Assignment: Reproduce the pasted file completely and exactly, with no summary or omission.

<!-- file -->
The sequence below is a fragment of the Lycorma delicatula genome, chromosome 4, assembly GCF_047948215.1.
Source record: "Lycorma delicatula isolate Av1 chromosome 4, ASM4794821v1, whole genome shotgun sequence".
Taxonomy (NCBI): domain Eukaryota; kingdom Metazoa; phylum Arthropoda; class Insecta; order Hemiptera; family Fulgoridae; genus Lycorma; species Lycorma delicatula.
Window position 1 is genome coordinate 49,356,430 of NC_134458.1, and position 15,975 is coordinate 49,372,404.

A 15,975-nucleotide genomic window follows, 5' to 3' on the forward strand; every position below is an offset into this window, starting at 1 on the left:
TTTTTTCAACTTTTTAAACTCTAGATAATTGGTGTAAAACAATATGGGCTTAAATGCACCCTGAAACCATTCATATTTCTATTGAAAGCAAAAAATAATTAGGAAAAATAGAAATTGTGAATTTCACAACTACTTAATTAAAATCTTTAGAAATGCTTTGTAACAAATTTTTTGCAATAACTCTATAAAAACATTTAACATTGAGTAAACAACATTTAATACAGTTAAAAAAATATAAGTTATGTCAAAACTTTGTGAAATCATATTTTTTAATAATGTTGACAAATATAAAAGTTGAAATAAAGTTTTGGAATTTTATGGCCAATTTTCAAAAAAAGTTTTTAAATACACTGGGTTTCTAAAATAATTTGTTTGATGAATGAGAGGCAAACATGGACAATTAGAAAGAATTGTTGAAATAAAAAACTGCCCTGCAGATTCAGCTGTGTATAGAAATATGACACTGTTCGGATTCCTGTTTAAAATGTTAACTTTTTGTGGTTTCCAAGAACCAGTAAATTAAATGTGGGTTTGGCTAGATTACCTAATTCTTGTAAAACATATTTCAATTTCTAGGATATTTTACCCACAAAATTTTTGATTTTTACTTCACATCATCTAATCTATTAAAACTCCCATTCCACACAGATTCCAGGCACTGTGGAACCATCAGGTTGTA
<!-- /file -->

The sequence below is a fragment of the Lycorma delicatula genome, chromosome 4, assembly GCF_047948215.1.
Source record: "Lycorma delicatula isolate Av1 chromosome 4, ASM4794821v1, whole genome shotgun sequence".
Taxonomy (NCBI): domain Eukaryota; kingdom Metazoa; phylum Arthropoda; class Insecta; order Hemiptera; family Fulgoridae; genus Lycorma; species Lycorma delicatula.
Window position 1 is genome coordinate 49,356,430 of NC_134458.1, and position 15,975 is coordinate 49,372,404.

A 15,975-nucleotide genomic window follows, 5' to 3' on the forward strand; every position below is an offset into this window, starting at 1 on the left:
TTTTTTCAACTTTTTAAACTCTAGATAATTGGTGTAAAACAATATGGGCTTAAATGCACCCTGAAACCATTCATATTTCTATTGAAAGCAAAAAATAATTAGGAAAAATAGAAATTGTGAATTTCACAACTACTTAATTAAAATCTTTAGAAATGCTTTGTAACAAATTTTTTGCAATAACTCTATAAAAACATTTAACATTGAGTAAACAACATTTAATACAGTTAAAAAAATATAAGTTATGTCAAAACTTTGTGAAATCATATTTTTTAATAATGTTGACAAATATAAAAGTTGAAATAAAGTTTTGGAATTTTATGGCCAATTTTCAAAAAAAGTTTTTAAATACACTGGGTTTCTAAAATAATTTGTTTGATGAATGAGAGGCAAACATGGACAATTAGAAAGAATTGTTGAAATAAAAAACTGCCCTGCAGATTCAGCTGTGTATAGAAATATGACACTGTTCGGATTCCTGTTTAAAATGTTAACTTTTTGTGGTTTCCAAGAACCAGTAAATTAAATGTGGGTTTGGCTAGATTACCTAATTCTTGTAAAACATATTTCAATTTCTAGGATATTTTACCCACAAAATTTTTGATTTTTACTTCACATCATCTAATCTATTAAAACTCCCATTCCACACAGATTCCAGGCACTGTGGAACCATCAGGTTGTA